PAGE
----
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Public Corruption in Chester County, PA

I believe an unlikely mix of alleged drug trafficking related politicos and alleged white nationalist related politicos united to elect the infamous “Bloc of Four” in the abysmal voter turnout election of 2005. During their four year term the drug business was good again and white nationalists used Coatesville as an example on white supremacist websites like “Stormfront”. Strong community organization and support from law enforcement, in particular Chester County District Attorney Joseph W. Carroll has begun to turn our community around. The Chester County drug trafficking that I believe centers on Coatesville continues and I believe we still have public officials in place that profit from the drug sales. But the people here are amazing and continue to work against the odds to make Coatesville a good place to live.

Saturday, March 29, 2008

“We are now staring into the abyss."

“We are now staring into the abyss. The Bear Stearns bailout has created a presumption of a safety net under any major stockbroker, in addition to any major bank. Rumors are that Lehman Brothers and Citigroup may be next. The Fed could handle a Lehman crash. But the collapse of Citigroup, the world's largest bank, would be catastrophic, bankrupting businesses, other banks and consumers and cutting off credit for state and local governments. And it could stretch the Fed to the limit of its resources.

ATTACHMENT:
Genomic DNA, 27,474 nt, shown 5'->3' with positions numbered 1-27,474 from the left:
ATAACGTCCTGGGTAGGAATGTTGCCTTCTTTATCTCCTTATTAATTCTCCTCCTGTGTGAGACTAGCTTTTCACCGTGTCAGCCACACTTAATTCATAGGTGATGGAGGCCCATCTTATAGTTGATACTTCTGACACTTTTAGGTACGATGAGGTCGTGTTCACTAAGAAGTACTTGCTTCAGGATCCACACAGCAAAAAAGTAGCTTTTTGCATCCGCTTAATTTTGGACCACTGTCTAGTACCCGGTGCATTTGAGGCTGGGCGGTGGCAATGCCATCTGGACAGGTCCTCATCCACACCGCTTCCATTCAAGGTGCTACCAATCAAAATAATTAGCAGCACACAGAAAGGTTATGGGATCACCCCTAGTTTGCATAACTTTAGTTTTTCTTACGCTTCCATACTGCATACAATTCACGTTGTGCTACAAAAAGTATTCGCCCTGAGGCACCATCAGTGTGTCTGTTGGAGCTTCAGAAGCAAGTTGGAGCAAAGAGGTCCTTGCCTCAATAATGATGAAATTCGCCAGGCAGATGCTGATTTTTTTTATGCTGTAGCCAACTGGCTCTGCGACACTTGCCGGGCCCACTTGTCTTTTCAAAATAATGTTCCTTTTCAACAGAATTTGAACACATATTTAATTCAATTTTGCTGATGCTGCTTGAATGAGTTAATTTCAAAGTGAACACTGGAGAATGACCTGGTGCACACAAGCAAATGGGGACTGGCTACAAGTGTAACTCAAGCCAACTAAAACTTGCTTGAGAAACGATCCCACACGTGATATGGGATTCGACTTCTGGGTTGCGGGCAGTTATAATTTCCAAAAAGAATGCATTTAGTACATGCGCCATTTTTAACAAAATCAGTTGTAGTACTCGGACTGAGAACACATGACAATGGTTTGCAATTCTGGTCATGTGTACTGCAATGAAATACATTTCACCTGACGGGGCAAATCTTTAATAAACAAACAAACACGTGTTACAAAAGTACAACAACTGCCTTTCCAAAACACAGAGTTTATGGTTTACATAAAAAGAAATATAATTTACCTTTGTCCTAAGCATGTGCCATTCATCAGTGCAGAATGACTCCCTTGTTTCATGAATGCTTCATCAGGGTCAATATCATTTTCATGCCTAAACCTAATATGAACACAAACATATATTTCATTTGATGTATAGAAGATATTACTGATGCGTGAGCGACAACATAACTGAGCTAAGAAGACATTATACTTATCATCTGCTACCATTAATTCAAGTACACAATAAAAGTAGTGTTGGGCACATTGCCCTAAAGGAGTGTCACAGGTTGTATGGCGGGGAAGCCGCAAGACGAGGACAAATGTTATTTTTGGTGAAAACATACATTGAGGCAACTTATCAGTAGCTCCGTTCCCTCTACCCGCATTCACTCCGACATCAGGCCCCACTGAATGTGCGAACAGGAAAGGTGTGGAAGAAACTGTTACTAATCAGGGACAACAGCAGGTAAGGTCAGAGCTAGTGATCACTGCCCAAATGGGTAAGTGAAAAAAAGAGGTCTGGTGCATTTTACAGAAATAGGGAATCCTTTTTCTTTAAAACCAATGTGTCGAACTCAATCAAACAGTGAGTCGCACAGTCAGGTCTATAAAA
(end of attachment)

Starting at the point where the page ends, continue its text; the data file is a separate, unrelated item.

There is a widespread assumption that there is no bottom to the pockets of the Federal Reserve. Not quite. The Fed has a finite amount of actual assets--mostly Treasury obligations backed by the "full faith and credit" of the government, which is a commitment to raise taxes if necessary to pay the debt. These assets total about $800 billion, some $400 billion of which have been obligated to back up loans. If the loans default, the Fed has to sell the Treasury notes in order to settle. If there are enough of these failures, the Fed could exhaust its assets. It would then have to resort to really "printing money"--issuing promissory notes not backed up by anything--or get bailed out by the Treasury, putting taxpayers further in the hole. Long before the Fed is down to the last of its stash of Treasury notes, more skittish domestic and foreign investors will flee the dollar. Interest rates would balloon and prices of oil and other imports would skyrocket. Credit would freeze, investment would plummet and tens of millions of Americans would be out on the street, with neither a job nor a roof over their heads.”

This article can be found on the web at
Is This the Big One?
[from the April 14, 2008 issue]
For more than a decade, we Americans have been living on an economic San Andreas fault--a foundation of fracturing competitiveness covered by unsustainable consumer spending with money borrowed from foreigners. A financial earthquake was inevitable. We don't know how high on the recession Richter scale the current crisis will take us, but it increasingly looks like, as they say in San Francisco, "The Big One."
Since the last Big One, the Great Depression of the 1930s, we have had eleven small to medium recessions, lasting an average of ten months. The most severe--two back-to-back downturns that began in 1979--drove price increases and the unemployment rate to double digits.